4 of 4 thought this review was well written
When people hear or see the names Paul Masvidal and Sean Reinert, the first thing that automatically comes to mind is their Death/Progressive Metal band Cynic, a group that has become around the world, known for their innovative take on metal through the introduction of new and diverse influences in what used to be such one-sided music. What most people don't know is that the two also collaborated on Aeon Spoke, a project that could very well do for them in the world of Alternative/Indie what Cynic did in the world of Metal. Their sophomore album, Aeon Spoke
is a fantastic collection of ethereal Indie Rock that absolutely everyone should include in their musical repertoire.
Unlike Cynic, which displays Masvidal and Reinhart utilizing their technical skills to the utmost, Aeon Spoke, is a fairly simple affair concentrating solely on emotion. The guitars throughout have a warm, friendly tone, which invites the listener with each passing chord. Mavidal (and other guitarist, solely known as "Evo") also do a superb job of switching it around when it comes to the moods of the songs. Takes like No Answers
and Pablo At the Park
show the bands lighter, happier side, while Nothing
and Cavalry of Woe
are much darker. No matter what the mood may be however, the guitar playing is filled with hooks, melodies that will stick for days, and escape your mouth in the form of a hum. During his tenure in Cynic, Masvidal became known for the fact the instead of using his real voice, the majority of the vocals were processed by a vocoder, a drastic difference from Aeon Spoke. His soft yet powerful voice is just another factor of what makes the songs so emotional. The listener can really tell how much he puts into his delivery and it really pays dividends. The Fisher Tale
is a great example of the range of his vocals, from his regular mid-range drawl to his high falsetto (which in this case is an asset instead of liability).
The drumming on this record is spectacular, with Reinhart really holding his weight with the rest of the projects emotional instrumentation. The fills and beats fit the songs perfectly, never too technical, but at the same time not in any way simple. It takes a true master of percussion to covert such feeling from a drumset, something Reinhart seems to do with ease. Standout moments for him would be the Jazz influenced playing of Grace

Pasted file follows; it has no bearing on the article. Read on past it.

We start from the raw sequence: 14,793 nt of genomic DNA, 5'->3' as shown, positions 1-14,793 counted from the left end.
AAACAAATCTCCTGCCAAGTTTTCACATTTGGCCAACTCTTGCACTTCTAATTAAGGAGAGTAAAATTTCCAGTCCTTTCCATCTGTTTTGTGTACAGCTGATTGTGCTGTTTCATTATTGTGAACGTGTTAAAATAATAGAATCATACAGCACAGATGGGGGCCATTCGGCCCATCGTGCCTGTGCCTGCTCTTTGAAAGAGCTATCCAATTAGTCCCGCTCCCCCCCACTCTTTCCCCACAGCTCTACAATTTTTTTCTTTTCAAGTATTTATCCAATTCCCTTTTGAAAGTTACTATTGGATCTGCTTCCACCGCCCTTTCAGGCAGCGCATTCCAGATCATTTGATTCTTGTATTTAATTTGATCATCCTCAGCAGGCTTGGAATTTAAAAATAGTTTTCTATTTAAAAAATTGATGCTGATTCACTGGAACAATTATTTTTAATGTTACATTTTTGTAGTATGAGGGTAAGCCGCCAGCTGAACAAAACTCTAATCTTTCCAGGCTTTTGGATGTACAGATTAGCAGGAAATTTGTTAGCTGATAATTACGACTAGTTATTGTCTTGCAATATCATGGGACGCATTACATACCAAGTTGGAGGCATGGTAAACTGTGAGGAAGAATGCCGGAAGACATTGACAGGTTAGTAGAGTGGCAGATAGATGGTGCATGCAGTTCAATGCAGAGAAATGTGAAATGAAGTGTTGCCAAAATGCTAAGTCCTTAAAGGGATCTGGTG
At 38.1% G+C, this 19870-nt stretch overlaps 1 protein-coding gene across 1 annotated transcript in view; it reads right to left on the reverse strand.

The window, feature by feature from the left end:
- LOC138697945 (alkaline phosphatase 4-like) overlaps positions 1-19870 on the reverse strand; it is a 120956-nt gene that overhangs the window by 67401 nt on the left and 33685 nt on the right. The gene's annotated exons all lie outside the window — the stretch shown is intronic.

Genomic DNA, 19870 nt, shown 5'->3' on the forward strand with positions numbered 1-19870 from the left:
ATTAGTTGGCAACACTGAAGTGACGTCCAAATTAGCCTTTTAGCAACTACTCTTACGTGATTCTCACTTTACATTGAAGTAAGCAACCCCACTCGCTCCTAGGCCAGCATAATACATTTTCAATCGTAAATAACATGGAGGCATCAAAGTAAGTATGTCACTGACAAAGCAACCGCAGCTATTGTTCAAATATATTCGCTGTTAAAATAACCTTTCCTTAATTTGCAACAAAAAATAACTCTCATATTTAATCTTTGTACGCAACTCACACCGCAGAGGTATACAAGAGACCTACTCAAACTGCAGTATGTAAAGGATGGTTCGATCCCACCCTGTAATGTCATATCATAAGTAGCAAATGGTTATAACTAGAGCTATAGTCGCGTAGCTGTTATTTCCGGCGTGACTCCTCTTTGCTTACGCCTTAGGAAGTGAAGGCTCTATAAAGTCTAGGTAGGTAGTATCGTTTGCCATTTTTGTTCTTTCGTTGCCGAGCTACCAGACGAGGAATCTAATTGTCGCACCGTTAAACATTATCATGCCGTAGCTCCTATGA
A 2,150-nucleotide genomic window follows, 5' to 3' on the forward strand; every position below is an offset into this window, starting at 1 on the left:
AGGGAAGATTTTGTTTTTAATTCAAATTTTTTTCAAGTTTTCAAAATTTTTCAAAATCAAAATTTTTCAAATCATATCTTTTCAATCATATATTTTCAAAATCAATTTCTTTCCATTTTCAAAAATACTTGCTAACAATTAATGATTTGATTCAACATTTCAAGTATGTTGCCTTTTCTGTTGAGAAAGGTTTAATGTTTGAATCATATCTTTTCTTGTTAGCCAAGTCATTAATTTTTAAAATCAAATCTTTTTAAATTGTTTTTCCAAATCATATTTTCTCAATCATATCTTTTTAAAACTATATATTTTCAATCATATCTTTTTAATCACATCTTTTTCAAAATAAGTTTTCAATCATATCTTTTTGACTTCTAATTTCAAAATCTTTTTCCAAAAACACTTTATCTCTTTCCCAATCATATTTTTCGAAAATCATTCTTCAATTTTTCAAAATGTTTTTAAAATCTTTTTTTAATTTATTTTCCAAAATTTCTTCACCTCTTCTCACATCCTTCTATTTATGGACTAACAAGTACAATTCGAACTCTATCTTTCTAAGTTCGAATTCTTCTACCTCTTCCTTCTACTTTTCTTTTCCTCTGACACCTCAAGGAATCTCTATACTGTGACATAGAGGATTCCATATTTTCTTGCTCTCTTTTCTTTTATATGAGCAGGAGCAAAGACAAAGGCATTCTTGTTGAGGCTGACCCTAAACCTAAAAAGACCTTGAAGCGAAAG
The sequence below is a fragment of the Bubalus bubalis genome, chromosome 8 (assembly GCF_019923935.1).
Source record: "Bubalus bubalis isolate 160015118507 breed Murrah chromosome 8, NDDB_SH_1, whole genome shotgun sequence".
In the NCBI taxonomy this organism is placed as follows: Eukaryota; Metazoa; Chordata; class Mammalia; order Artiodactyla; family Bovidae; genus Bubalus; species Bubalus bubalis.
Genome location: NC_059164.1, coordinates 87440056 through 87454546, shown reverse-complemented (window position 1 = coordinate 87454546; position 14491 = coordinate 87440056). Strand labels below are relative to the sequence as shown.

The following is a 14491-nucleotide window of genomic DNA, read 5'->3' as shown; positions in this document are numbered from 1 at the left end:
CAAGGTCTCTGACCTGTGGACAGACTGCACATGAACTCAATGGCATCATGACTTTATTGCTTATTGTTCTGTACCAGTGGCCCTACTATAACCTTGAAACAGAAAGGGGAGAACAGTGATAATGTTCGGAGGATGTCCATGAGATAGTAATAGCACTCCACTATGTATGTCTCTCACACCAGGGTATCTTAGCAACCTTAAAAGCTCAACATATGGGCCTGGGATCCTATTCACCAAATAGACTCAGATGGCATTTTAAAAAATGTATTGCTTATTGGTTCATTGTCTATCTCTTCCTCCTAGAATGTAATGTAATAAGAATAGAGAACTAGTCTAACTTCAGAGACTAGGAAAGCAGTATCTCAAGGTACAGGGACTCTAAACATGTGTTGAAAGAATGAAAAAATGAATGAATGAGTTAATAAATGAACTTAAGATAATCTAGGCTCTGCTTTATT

or the pseudo-progressive drumming of Sand and Foam
. Bass (performed by Stephen Gambina) even manages to take the forefront and is heard in every song. Gambina's solid,and fairly straightforward really shines on songs like Nothing
, where instead of blindly following the guitar or drum line, he deviates into his own, creating another successful dimension to the Aeon Spoke sound. Keyboards also take a large role in the music, being performed by both Masvidal and Reinhart respectively. Any void left open by the other instruments is successfully filled by their subtle playing, and even though the listener doesn't always realize it in the background, the keyboards are a large factor in the overall feeling of the record.
While their day jobs consist of mind boggling poly rhythmic Progressive Metal with Cynic, Paul Masvidal and Sean Reinhart truly show their colors with Aeon Spoke. Letting loose in a way they could never with Cynic, the pairing show that through their years together, any project they both full heartedly embark on, will be a success, perhaps not on a mainstream level, but on an artistic level. They aim not to please the fans who have come to expect their high quality metal onslaught, but to please their own desires. And in being true to themselves, they no doubt will captivate the hearts of thousands of fans that have faithfully followed their career. Aeon Spoke, is a project that everyone can enjoy, from hardcore Metal elitist, to mellow Indie listener and everyone inbetween.